5. dan bertolet

    My point is not that they should have built another Harbor Steps. I brought up Harbor Steps as a comparison to exemplify a project that provided substantial public benefit.

    Part of the reason the Four Seasons site is so valuable is because of the major investments the City made in the surrounding amenities, and it seems to me that it should be expected to give more than it does back to the public, especially since it is such a big money project.

    I am not bashing the developers or owners — they are playing the game by the rules. But I am bashing the culture that allows this to happen.

    And Sabina, if wealth is the only concern then we should also be working towards making all our neighborhoods just like Broadmoor (the gated “community” in Madison Park).

  6. Spencer


    the same could be said for my feelings toward the development of Columbia City.
    so, if this is a cultural problem, who is responsible if the developers and owners are not willing to give appropriately back to the public?

    Should the responsibility fall to architects who, we expect, are trained (and sympathetic)to know what the public needs? Shouldn’t the project architect have stood up to their client on behalf of the public? After all, it’s kind of in an unwritten code of ethics for architects to be better stewards to humanity. Or can they too be in it for the money and fame?

  7. BrianK

    Spencer, as an architect I vehemently reject the notion that we are in it for the fame and fortune. Based on the evidence, the majority of us are highly unskilled at achieving either. So it must be something else that draws us to the profession, e.g. masochism.

    Now for a “Why-is-Seattle-so-lame-compared-to-X?” comment: Each time I visit Vancouver BC (as I did this past weekend), I’m stunned by the latest crop of amazing high-rise buildings popping up. Built for the ridiculously wealthy (who are these people?), each one is more decadently beautiful and unattainable than the last. But despite (or because) of that, each one manages to offer more public benefit in its metaphorical little finger than the Four Seasons does from tip to toe. Human scale details and materials on the sidewalk, lightness not heaviness, relief, true amenities, and certainly more graceful accessories than this chunky flying stair.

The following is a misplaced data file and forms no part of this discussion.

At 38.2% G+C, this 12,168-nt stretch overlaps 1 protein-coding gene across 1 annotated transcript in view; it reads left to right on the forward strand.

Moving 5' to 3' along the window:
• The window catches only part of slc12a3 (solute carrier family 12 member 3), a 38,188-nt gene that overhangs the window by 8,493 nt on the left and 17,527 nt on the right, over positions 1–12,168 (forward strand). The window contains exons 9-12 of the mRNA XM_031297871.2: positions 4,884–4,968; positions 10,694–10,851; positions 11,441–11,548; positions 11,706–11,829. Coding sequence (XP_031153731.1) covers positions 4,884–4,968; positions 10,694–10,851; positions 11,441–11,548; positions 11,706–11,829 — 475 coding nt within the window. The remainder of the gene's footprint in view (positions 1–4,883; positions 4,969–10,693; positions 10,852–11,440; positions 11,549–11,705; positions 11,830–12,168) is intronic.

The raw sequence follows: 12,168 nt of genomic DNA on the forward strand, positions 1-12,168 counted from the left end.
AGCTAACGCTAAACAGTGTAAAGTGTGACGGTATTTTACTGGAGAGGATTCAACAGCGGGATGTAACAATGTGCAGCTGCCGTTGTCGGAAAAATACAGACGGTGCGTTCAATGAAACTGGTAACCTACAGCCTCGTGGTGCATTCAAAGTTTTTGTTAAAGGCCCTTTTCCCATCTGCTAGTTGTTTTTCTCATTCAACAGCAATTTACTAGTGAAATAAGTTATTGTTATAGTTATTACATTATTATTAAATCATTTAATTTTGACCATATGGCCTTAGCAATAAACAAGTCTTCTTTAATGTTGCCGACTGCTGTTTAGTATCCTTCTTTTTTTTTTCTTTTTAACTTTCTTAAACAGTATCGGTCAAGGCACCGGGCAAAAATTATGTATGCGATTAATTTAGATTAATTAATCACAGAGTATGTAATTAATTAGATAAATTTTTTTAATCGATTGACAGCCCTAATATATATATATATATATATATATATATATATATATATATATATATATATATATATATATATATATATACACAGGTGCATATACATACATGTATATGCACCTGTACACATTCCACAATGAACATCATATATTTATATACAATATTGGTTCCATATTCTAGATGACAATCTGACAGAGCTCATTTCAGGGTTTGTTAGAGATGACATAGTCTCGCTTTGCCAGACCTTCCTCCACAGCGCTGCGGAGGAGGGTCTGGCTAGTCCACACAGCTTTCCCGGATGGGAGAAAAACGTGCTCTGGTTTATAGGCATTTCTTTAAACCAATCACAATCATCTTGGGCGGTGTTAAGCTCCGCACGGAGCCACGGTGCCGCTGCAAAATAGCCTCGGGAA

I was excited to see this thing under construction until I realized it was only half-baked. And how do I get to Post Alley now? Down the stairs, then back up the hill? Nice.

  8. keith

    Hey Spencer,

    I tried to answer your question on my site (it’s long so I posted it there). I hope it doesn’t come across as pedantic and preachy; it is as much an attempt at organizing my thoughts as it is answering your question. And, honestly, my answer isn’t much more than a hugeassmirror.

  9. old timer

    For all the supposed ‘luxe’ associated with that project, that stairway looks like the cheapest piece of shit they could throw up.
    Man, it’s nasty.

  10. dorian gray

    Old Timer, sadly sir, I know how much that likely cost, and I can assure you it is a princely sum of money.

  11. BrianM

    This whole complex is just so DOUR. The staircase looks scary, but it is better than some San Francisco stairs, so…it will do.

  12. Dan Staley

    Who’s Ann and why is she orexic?

  13. “The Right To The City” | hugeasscity

    […] in case you didn’t notice, that black and white orb hanging beneath the canopy on the Four Seasons building is a surveillance camera.  Is the camera pointed your way?  Is it recording 24×7? […]